Haydock Catholic Bible Commentary
THE PROPHECY OF ISAIAS.
This inspired writer is called by the Holy Ghost, (Ecclesiasticus xlviii. 25.) the great prophet; from the greatness of his prophetic spirit, by which he hath foretold, so long before, and in so clear a manner, the coming of Christ, the mysteries of our redemption, the calling of the Gentiles, and the glorious establishment, and perpeutal flourishing of the Church of Christ: insomuch that he seems to have been rather an evangelist than a prophet. His very name is not without mystery: for Isaias in Hebrew signifies the salvation of the Lord, or, Jesus is the Lord. He was, according to the tradition of the Hebrews, of the blood royal of the kings of Juda; an after a most holy life, ended his days by a glorious martyrdom; being sawed in two, at the command of his wicked son-in-law, king Manasses, for reproving his evil ways. (Challoner) --- He began to prophesy ten years before the foundation of Rome, and the ruin of Ninive. His style is suitable to his high birth. He may be called the prophet of the mercies of the Lord. Under the figure of the return from captivity, he foretells the redemption of mankind (Calmet) with such perspicuity, that he might seem to be an evangelist. (St. Jerome)
Amos. His name is written in a different manner, in Hebrew, from that of the third among the minor prophets, (Worthington) though St. Augustine has confounded them. --- Ezechias. He wrote this title towards the end of his life, or it was added by Esdras, &c.
Earth. He apostrophises these insensible things, (Calmet) because they contain all others, and are the most durable. (Theodoret) (Deuteronomy xxxi. 1.)
Sad. This was spoken after Ozias had given way to pride, when the Ammonites, &c., began to disturb Juda, (4 Kings xv. 37., and 2 Paralipomenon xxvii. 7.) under Joathan, who was a good prince, but young. (Calmet) --- Enemies. At the last siege, (St. Jerome) or rather when Jerusalem was taken by the Chaldeans. (Calmet) --- Many, from the highest to the lowest, had prevaricated: but God always preserved his Church. (Worthington)
Cucumbers. Or melons, which grew in the fields, and huts were erected for guards, till they were gathered.
Sodom. Juda is so styled reproachfully, (Calmet) because the princes imitated the crimes of that devoted city, Ezechiel xvi. 49., and infra[Isaias] chap. ii. 6., and iii. 9. (Menochius)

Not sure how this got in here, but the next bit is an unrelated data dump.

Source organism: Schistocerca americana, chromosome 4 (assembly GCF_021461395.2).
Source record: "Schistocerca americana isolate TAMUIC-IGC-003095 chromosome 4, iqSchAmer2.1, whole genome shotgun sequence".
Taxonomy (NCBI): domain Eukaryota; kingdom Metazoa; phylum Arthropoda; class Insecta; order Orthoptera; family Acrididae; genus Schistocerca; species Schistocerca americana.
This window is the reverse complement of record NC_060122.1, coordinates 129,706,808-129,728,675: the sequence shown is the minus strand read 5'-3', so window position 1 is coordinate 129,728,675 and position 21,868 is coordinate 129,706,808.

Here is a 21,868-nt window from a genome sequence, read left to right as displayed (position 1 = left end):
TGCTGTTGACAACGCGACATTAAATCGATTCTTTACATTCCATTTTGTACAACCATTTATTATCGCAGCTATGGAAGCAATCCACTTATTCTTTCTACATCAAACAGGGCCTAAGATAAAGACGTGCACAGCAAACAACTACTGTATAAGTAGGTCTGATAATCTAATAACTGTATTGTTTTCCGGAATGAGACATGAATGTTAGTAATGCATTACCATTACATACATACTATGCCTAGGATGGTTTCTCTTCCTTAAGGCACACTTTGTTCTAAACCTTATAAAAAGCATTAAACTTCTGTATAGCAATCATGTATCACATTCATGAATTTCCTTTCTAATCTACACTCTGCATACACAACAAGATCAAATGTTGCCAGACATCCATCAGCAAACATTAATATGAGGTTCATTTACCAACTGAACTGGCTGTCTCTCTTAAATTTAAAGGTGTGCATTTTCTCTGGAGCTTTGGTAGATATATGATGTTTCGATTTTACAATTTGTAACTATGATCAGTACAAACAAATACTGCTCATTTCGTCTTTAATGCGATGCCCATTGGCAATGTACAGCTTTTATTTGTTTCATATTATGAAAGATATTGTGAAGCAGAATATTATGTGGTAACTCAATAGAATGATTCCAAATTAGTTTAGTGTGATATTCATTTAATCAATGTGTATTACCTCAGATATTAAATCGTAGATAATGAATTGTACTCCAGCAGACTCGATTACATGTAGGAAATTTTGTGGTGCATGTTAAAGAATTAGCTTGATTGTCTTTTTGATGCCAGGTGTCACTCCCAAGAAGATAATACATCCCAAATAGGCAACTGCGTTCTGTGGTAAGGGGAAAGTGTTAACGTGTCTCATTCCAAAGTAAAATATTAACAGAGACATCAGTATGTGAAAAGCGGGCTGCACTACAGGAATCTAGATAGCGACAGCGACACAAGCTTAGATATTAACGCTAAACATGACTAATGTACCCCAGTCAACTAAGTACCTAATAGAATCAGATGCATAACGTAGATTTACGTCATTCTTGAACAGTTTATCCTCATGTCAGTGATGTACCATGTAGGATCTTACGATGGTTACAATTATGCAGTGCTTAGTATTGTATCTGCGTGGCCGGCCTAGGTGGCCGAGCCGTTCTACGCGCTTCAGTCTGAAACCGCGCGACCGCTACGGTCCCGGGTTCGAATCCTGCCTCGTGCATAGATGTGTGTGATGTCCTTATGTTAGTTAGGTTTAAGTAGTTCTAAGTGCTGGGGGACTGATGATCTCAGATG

Victims. Without piety, they are useless. God tolerated bloody victims to withdraw the people from idolatry, but he often shewed that they were not of much importance, in order that they might be brought to offer the sacrifice of the new law, which eminently includes all the rest. (St. Jerome) (Psalm xlix. 9., Amos v. 21., and Jeremias vi. 20.) (Theodoret)
Bearing. Hebrew, &c., "pardoning," (Calmet) or "bearing." Septuagint, "I will no longer pardon your sins." (Haydock)
Wash. Interiorly. (Calmet) --- He seems to allude to baptism. (Eusebius) (Theodoret)
Accuse me. If I punish you without cause.
Water. There is no sincerity in commerce. (Calmet) --- Teachers give false interpretations of the law. (St. Jerome) --- Iniquity abounded before the destruction of Jerusalem by the Chaldeans and Romans. (Worthington)
Ah! God punishes with regret. (Menochius) --- Comfort. I will take complete vengeance under Joathan, (4 Kings xv. 37.) Achaz, &c.
Tin. I will reform abuses in the reign of Ezechias, but much more by establishing the Church of Christ, which shall be the faithful city. (Calmet)
Judges. The Jews explain this of the judges, and priests, who governed after the captivity; though it refer rather to the apostles, &c. (St. Jerome) (Worthington)
Idols. Protestants, "oaks, which ye have desired, and ye shall be confounded for the gardens," &c. (Haydock) --- the groves were sacred to Venus, and the gardens to Adonis, and were scenes of the greatest immorality and profanation, chap. lxv. 3.
It. The efforts of Achan and Ezechias against the enemy proved in vain. (Calmet)